Even if you have a lot of money, it doesn’t always mean you like to give it away. When it comes to making money, some wealthy people will do anything they can to hold on to their dollars.
From the former president to famous CEOs, the rich have tricks for dodging high tax bills.
Last updated: Jan. 15, 2021
Net worth:$182.9 billion
The Tesla CEO, who currently holds the title of the world’s richest man, recently moved from California, a high-tax state, to Texas, which has no income tax. However, Musk will almost certainly still have to pay some California income tax, in addition to federal taxes.
Musk is paid heavily in stock options, which are not taxed until he exercises them. Plus, much of his compensation is incentive-based. Most of his massive wealth is in the form of Tesla and SpaceX stock.
In 2019, The New York Times reported that Musk made $2.3 billion as the Tesla CEO in 2018, but the company reported he had no taxable earnings.
Net Worth: $4.9 billion
As the founder of Virgin Records and Virgin Atlantic airlines, Richard Branson is a business mogul sitting on a cool $4.9 billion fortune. Although he hails from the U.K., his primary residence is Necker Island, an island in the Caribbean that he purchased for $180,000. Branson has repeatedly been accused of escaping to Necker Island as a way out of paying taxes due to the lack of income taxes there, but the Virgin mogul has denied this.
“I have not left Britain for tax reasons but for my love of the beautiful British Virgin Islands,” Branson wrote on the Virgin website in 2013, according to The Telegraph.
As a resident in the U.K., Branson would have to pay 50 percent of his income in taxes, compared to zero percent income taxes as a permanent resident on Necker Island.
In April 2020, Branson also moved $1.1 billion of U.S. holdings in Virgin Galactic to the British Virgin Islands, thereby avoiding a huge tax hit. Although a representative for Branson told Bloomberg the move was “an internal reorganization,” the transaction looked bad because Virgin Atlantic, the mogul’s airline, was requesting a bailout from the British government at the same time.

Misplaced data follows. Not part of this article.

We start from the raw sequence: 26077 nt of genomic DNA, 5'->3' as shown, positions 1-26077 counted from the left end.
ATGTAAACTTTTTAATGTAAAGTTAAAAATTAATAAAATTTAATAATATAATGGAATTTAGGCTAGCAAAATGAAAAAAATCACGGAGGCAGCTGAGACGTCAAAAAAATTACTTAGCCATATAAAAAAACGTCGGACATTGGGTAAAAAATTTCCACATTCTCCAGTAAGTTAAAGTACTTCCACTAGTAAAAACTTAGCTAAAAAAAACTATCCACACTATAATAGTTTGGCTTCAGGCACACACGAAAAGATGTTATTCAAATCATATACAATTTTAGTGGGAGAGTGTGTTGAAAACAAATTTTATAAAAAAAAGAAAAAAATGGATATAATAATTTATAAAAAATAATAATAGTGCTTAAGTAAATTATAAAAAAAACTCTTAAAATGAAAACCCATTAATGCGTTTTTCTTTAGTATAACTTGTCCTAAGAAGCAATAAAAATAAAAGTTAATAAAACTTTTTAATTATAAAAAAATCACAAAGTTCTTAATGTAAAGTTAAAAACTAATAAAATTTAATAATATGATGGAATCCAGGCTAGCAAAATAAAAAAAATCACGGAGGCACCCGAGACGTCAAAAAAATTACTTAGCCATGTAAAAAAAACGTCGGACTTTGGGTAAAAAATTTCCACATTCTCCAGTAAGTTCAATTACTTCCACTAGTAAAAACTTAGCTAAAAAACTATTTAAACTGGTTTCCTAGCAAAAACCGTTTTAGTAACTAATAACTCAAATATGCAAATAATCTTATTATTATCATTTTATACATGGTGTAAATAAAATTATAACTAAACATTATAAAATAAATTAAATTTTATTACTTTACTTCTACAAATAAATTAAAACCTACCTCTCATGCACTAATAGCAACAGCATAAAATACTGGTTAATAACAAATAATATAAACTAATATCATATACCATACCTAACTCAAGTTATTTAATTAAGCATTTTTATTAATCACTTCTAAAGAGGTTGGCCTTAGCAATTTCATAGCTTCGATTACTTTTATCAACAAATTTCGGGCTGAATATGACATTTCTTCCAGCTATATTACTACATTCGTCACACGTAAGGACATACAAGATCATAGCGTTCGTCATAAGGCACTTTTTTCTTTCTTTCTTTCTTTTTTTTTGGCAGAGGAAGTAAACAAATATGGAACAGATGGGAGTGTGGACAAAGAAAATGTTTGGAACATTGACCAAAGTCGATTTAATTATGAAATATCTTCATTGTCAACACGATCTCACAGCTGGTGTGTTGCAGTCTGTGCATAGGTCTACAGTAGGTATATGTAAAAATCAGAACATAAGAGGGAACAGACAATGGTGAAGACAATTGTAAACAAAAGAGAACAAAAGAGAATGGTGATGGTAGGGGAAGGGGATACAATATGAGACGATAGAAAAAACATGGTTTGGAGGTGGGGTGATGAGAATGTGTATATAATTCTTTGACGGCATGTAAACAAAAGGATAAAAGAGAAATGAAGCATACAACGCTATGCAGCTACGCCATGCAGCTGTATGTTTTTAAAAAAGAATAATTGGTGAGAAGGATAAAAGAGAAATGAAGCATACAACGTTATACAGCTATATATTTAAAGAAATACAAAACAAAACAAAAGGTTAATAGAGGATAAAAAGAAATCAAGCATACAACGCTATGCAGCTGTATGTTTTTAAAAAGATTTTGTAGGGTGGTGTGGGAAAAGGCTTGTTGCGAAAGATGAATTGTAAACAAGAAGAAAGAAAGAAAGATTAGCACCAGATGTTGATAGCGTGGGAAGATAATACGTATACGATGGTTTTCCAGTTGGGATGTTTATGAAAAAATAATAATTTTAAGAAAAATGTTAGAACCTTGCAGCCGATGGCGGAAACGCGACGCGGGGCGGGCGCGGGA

Net Worth: $182 billion
As the CEO of Amazon and one of the richest people in the world, Jeff Bezos definitely knows a thing or two about how to build a successful business. He also knows how to get around not paying high taxes.
After two years of paying zero income taxes, Amazon paid $162 million in taxes in 2019, CNBC reported. Of course, that’s a tiny portion of the $13.9 billion (with a b!) the company reported in pre-tax income and $280 billion in total revenue for the year.
In 2018, Amazon tallied $11 billion in pre-tax income and received $129 million in tax refunds because of deductions and tax credits, according to CNBC.
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Net Worth: $2.5 billion
Before Donald Trump was president of the United States, he earned most of his money as a real estate developer based in New York. However, the president has been repeatedly accused of failing to pay taxes.
In September 2020, The New York Times published a bombshell report that showed that Trump paid $750 in taxes in 2016 and 2017 and paid no taxes at all for 10 of the past 15 years. The newspaper’s analysis of Trump’s tax returns showed that he used tax write-offs to avoid paying income taxes, although he did pay other taxes such as Social Security and Medicare.
Trump also is in a lengthy battle with the IRS over an audit of his claim of a $72.9 tax million refund.
In a 2016 presidential debate, Trump acknowledged that he used the existing tax codes to avoid paying more than he needed to. The New York Times further exposed the strategy that Trump might have used to offset the losses of his Atlantic casinos to escape paying taxes, which totaled more than $900 million.
Net Worth: $89 billion
Business mogul Warren Buffett is not just a genius investor — he’s also smart when it comes to paying his taxes. In 2011, the multibillionaire admitted that he used the 30 percent maximum charity tax deduction to help offset his regular income and “offset his lower long-term capital gains income,” according to Forbes.